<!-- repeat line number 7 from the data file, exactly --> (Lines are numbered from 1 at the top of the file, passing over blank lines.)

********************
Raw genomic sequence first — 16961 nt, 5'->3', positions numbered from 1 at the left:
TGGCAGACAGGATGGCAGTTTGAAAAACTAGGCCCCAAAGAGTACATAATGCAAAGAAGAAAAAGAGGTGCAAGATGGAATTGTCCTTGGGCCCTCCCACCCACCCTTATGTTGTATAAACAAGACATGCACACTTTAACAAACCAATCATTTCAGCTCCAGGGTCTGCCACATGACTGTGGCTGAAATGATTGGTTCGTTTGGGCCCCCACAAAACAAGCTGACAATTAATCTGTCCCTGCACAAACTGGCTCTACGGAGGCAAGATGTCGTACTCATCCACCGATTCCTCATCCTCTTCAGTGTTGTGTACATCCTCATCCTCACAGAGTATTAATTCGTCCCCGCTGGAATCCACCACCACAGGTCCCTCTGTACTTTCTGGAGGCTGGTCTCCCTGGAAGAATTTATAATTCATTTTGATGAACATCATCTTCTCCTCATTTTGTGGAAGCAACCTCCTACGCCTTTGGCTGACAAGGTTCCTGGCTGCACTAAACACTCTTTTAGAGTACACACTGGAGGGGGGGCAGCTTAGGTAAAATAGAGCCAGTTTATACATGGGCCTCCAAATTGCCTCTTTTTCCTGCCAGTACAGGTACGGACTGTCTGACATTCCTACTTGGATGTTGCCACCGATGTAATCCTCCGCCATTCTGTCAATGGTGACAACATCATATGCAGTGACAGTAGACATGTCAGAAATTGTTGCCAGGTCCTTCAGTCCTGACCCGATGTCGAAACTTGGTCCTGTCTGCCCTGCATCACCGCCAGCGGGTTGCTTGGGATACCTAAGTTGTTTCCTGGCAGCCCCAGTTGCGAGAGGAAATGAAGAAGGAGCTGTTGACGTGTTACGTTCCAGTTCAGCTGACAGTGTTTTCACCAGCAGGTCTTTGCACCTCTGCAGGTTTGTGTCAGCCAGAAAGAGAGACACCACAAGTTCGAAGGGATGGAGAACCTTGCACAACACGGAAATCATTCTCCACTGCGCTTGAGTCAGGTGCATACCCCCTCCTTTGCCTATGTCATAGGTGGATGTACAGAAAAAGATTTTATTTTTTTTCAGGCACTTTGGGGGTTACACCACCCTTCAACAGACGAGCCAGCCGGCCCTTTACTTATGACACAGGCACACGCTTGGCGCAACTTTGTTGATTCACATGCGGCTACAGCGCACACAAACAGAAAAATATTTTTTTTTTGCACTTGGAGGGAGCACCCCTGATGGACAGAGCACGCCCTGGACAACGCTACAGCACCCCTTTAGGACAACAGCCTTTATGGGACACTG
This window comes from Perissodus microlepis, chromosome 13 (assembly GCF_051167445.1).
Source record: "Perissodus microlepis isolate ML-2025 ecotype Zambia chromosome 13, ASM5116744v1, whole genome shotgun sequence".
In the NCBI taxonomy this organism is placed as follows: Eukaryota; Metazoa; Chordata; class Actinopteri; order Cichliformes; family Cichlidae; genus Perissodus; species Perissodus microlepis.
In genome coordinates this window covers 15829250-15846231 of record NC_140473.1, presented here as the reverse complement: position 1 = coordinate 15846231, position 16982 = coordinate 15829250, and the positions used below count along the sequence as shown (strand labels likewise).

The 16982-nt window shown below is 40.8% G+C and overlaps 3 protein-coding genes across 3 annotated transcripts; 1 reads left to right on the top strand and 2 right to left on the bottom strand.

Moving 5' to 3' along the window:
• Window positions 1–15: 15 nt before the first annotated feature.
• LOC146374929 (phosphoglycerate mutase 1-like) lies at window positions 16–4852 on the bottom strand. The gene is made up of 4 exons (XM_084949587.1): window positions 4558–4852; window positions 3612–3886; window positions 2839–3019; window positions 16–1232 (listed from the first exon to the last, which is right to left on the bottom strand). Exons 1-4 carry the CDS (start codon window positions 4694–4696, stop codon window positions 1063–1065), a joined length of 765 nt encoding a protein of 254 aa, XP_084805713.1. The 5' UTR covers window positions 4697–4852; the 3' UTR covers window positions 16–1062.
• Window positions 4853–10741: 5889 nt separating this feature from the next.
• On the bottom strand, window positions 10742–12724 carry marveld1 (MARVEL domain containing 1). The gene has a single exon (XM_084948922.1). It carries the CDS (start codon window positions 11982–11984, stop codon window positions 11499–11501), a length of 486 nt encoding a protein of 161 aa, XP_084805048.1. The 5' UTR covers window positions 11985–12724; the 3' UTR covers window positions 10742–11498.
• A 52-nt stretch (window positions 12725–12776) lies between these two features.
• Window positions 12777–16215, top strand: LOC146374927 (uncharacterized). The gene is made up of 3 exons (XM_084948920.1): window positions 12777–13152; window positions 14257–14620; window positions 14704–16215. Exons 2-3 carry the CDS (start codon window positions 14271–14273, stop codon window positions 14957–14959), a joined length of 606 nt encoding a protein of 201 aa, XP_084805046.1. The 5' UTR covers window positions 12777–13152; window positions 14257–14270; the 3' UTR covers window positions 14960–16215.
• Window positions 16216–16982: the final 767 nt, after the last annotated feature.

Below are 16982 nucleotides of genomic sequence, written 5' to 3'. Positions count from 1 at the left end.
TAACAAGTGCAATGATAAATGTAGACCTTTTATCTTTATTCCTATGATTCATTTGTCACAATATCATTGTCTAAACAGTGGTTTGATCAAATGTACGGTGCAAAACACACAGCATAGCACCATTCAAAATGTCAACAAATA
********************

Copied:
The 16982-nt window shown below is 40.8% G+C and overlaps 3 protein-coding genes across 3 annotated transcripts; 1 reads left to right on the top strand and 2 right to left on the bottom strand.